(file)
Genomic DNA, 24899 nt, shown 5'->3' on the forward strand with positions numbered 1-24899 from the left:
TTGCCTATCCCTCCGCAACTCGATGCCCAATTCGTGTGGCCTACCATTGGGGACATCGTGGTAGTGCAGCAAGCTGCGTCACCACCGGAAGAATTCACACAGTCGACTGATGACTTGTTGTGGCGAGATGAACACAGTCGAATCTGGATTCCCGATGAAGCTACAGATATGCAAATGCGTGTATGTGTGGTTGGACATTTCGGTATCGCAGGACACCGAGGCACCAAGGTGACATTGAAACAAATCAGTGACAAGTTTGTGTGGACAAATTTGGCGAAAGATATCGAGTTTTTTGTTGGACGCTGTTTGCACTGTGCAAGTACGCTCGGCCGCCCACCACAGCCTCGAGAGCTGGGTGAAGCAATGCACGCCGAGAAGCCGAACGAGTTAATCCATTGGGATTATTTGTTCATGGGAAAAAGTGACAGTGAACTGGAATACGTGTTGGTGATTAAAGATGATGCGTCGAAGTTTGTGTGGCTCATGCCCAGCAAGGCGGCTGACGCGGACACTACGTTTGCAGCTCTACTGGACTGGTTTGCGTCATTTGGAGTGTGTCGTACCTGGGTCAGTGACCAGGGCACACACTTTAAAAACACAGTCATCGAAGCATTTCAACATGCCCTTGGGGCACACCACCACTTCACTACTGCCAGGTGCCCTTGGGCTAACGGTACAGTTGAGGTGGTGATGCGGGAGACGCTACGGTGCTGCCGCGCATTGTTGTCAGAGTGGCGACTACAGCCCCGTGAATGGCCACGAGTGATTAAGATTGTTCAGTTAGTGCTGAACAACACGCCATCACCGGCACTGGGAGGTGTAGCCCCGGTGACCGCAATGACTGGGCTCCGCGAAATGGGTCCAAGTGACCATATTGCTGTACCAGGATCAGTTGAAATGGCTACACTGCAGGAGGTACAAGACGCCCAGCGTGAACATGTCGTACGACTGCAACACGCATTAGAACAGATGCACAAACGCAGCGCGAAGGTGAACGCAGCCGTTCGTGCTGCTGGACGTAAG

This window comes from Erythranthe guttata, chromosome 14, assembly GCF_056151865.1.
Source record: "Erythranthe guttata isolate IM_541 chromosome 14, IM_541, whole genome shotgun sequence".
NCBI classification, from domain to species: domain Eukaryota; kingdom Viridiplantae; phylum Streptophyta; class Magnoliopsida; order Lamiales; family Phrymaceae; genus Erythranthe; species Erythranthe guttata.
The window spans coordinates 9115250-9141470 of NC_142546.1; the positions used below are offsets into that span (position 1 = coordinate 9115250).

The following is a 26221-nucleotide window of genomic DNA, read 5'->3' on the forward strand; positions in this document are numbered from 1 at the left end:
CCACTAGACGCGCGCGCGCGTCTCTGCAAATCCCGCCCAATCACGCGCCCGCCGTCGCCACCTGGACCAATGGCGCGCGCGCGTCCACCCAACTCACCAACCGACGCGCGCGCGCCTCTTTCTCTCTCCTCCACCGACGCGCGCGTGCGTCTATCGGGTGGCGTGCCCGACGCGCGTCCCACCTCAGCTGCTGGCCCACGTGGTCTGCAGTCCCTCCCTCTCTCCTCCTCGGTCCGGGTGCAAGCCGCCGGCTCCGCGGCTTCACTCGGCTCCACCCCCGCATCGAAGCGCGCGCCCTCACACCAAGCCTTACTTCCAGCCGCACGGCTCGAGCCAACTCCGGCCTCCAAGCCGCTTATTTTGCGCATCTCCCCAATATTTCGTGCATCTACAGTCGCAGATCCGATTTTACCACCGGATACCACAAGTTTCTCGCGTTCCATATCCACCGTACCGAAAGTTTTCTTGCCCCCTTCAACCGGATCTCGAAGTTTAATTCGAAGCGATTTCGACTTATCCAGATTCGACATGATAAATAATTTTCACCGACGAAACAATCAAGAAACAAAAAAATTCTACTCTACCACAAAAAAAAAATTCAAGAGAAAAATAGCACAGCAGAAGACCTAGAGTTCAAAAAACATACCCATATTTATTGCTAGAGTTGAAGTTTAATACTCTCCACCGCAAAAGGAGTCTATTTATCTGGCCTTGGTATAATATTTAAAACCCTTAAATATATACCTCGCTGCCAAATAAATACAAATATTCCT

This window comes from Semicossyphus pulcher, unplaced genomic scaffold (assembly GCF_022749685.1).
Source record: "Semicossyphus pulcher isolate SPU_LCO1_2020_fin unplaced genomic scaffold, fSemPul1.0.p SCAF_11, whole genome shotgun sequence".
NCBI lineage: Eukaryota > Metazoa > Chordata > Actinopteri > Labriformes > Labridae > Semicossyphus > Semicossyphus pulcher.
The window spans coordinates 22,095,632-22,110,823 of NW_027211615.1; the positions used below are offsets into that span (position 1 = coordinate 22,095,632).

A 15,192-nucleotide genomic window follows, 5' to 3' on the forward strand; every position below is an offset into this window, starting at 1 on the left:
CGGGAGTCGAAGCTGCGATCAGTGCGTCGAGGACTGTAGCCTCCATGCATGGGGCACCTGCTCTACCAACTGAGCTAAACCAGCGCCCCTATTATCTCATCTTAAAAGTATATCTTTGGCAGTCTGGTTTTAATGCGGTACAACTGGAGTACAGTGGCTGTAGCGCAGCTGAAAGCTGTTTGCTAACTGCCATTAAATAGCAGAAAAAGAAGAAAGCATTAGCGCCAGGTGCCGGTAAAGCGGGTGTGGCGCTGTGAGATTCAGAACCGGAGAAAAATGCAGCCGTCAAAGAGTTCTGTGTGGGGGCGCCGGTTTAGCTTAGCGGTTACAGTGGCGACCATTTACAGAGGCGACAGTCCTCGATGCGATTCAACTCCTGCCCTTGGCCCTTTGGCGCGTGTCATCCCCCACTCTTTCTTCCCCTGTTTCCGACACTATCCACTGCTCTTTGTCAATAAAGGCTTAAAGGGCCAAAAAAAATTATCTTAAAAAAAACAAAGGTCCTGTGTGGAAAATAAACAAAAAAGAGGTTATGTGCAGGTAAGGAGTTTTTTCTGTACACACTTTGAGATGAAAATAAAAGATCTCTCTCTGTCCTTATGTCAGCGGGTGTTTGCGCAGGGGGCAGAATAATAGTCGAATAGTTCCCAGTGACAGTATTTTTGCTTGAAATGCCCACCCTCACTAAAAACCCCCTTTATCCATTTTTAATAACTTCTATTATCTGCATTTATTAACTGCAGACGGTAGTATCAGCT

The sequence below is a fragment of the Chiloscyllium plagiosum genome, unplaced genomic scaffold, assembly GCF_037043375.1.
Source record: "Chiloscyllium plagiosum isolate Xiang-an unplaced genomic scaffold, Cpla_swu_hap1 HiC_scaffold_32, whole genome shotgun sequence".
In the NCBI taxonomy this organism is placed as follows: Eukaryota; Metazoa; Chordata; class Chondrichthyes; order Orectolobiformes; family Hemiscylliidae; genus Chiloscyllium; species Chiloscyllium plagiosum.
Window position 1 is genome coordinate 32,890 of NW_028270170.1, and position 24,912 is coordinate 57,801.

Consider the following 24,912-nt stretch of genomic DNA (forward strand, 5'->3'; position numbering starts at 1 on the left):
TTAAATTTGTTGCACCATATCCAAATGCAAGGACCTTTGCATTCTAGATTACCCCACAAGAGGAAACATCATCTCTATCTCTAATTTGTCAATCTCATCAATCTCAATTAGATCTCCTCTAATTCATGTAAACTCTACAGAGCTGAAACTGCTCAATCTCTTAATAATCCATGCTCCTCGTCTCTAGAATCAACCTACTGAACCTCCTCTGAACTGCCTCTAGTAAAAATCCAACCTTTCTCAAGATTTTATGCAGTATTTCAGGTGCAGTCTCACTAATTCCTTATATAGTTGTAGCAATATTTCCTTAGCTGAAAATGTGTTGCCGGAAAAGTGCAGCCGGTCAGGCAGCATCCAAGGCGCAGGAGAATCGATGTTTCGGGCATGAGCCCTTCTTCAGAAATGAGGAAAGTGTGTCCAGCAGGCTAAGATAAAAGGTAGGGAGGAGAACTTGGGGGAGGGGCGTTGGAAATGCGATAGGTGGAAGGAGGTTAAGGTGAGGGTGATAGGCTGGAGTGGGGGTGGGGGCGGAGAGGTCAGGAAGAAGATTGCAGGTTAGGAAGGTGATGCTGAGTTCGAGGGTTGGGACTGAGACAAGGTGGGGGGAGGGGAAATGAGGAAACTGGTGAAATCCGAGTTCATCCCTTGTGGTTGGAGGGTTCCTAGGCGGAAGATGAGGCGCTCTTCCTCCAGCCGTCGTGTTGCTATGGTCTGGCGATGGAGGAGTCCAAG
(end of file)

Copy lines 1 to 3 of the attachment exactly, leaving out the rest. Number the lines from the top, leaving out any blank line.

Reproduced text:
Genomic DNA, 24899 nt, shown 5'->3' on the forward strand with positions numbered 1-24899 from the left:
TTGCCTATCCCTCCGCAACTCGATGCCCAATTCGTGTGGCCTACCATTGGGGACATCGTGGTAGTGCAGCAAGCTGCGTCACCACCGGAAGAATTCACACAGTCGACTGATGACTTGTTGTGGCGAGATGAACACAGTCGAATCTGGATTCCCGATGAAGCTACAGATATGCAAATGCGTGTATGTGTGGTTGGACATTTCGGTATCGCAGGACACCGAGGCACCAAGGTGACATTGAAACAAATCAGTGACAAGTTTGTGTGGACAAATTTGGCGAAAGATATCGAGTTTTTTGTTGGACGCTGTTTGCACTGTGCAAGTACGCTCGGCCGCCCACCACAGCCTCGAGAGCTGGGTGAAGCAATGCACGCCGAGAAGCCGAACGAGTTAATCCATTGGGATTATTTGTTCATGGGAAAAAGTGACAGTGAACTGGAATACGTGTTGGTGATTAAAGATGATGCGTCGAAGTTTGTGTGGCTCATGCCCAGCAAGGCGGCTGACGCGGACACTACGTTTGCAGCTCTACTGGACTGGTTTGCGTCATTTGGAGTGTGTCGTACCTGGGTCAGTGACCAGGGCACACACTTTAAAAACACAGTCATCGAAGCATTTCAACATGCCCTTGGGGCACACCACCACTTCACTACTGCCAGGTGCCCTTGGGCTAACGGTACAGTTGAGGTGGTGATGCGGGAGACGCTACGGTGCTGCCGCGCATTGTTGTCAGAGTGGCGACTACAGCCCCGTGAATGGCCACGAGTGATTAAGATTGTTCAGTTAGTGCTGAACAACACGCCATCACCGGCACTGGGAGGTGTAGCCCCGGTGACCGCAATGACTGGGCTCCGCGAAATGGGTCCAAGTGACCATATTGCTGTACCAGGATCAGTTGAAATGGCTACACTGCAGGAGGTACAAGACGCCCAGCGTGAACATGTCGTACGACTGCAACACGCATTAGAACAGATGCACAAACGCAGCGCGAAGGTGAACGCAGCCGTTCGTGCTGCTGGACGTAAG

This window comes from Erythranthe guttata, chromosome 14, assembly GCF_056151865.1.